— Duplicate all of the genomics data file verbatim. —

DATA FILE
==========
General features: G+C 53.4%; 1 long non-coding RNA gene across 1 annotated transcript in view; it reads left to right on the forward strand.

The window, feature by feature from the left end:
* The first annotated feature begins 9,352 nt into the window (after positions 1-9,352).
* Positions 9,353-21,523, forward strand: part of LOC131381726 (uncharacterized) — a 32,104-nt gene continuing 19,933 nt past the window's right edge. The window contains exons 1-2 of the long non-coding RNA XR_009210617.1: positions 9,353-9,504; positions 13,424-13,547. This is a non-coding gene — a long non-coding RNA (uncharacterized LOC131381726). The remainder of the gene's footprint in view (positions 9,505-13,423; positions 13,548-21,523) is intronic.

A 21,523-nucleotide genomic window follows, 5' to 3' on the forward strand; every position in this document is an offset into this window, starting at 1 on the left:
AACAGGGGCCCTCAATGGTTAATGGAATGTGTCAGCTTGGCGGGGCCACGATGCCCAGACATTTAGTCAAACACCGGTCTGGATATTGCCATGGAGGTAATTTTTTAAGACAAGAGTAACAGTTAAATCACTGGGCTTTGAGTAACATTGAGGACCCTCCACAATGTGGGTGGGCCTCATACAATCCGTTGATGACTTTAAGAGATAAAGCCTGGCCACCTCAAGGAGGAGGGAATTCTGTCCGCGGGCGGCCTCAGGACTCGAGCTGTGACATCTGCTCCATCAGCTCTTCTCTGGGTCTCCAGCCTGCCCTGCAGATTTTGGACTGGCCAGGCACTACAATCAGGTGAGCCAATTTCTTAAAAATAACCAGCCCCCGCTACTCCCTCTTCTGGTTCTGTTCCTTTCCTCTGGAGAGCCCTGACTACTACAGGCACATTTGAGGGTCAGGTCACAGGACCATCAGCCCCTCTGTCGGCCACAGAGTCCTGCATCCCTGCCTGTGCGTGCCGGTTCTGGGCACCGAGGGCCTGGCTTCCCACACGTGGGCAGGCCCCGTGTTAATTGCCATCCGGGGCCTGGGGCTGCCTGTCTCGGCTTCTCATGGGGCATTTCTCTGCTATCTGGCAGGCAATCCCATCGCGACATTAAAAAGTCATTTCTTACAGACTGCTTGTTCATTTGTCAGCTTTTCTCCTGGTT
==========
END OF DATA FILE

General features: G+C 53.4%; 1 long non-coding RNA gene across 1 annotated transcript in view; it reads left to right on the forward strand.

The window, feature by feature from the left end:
* The first annotated feature begins 9,352 nt into the window (after positions 1-9,352).
* Positions 9,353-21,523, forward strand: part of LOC131381726 (uncharacterized) — a 32,104-nt gene continuing 19,933 nt past the window's right edge. The window contains exons 1-2 of the long non-coding RNA XR_009210617.1: positions 9,353-9,504; positions 13,424-13,547. This is a non-coding gene — a long non-coding RNA (uncharacterized LOC131381726). The remainder of the gene's footprint in view (positions 9,505-13,423; positions 13,548-21,523) is intronic.

A 21,523-nucleotide genomic window follows, 5' to 3' on the forward strand; every position in this document is an offset into this window, starting at 1 on the left:
AACAGGGGCCCTCAATGGTTAATGGAATGTGTCAGCTTGGCGGGGCCACGATGCCCAGACATTTAGTCAAACACCGGTCTGGATATTGCCATGGAGGTAATTTTTTAAGACAAGAGTAACAGTTAAATCACTGGGCTTTGAGTAACATTGAGGACCCTCCACAATGTGGGTGGGCCTCATACAATCCGTTGATGACTTTAAGAGATAAAGCCTGGCCACCTCAAGGAGGAGGGAATTCTGTCCGCGGGCGGCCTCAGGACTCGAGCTGTGACATCTGCTCCATCAGCTCTTCTCTGGGTCTCCAGCCTGCCCTGCAGATTTTGGACTGGCCAGGCACTACAATCAGGTGAGCCAATTTCTTAAAAATAACCAGCCCCCGCTACTCCCTCTTCTGGTTCTGTTCCTTTCCTCTGGAGAGCCCTGACTACTACAGGCACATTTGAGGGTCAGGTCACAGGACCATCAGCCCCTCTGTCGGCCACAGAGTCCTGCATCCCTGCCTGTGCGTGCCGGTTCTGGGCACCGAGGGCCTGGCTTCCCACACGTGGGCAGGCCCCGTGTTAATTGCCATCCGGGGCCTGGGGCTGCCTGTCTCGGCTTCTCATGGGGCATTTCTCTGCTATCTGGCAGGCAATCCCATCGCGACATTAAAAAGTCATTTCTTACAGACTGCTTGTTCATTTGTCAGCTTTTCTCCTGGTT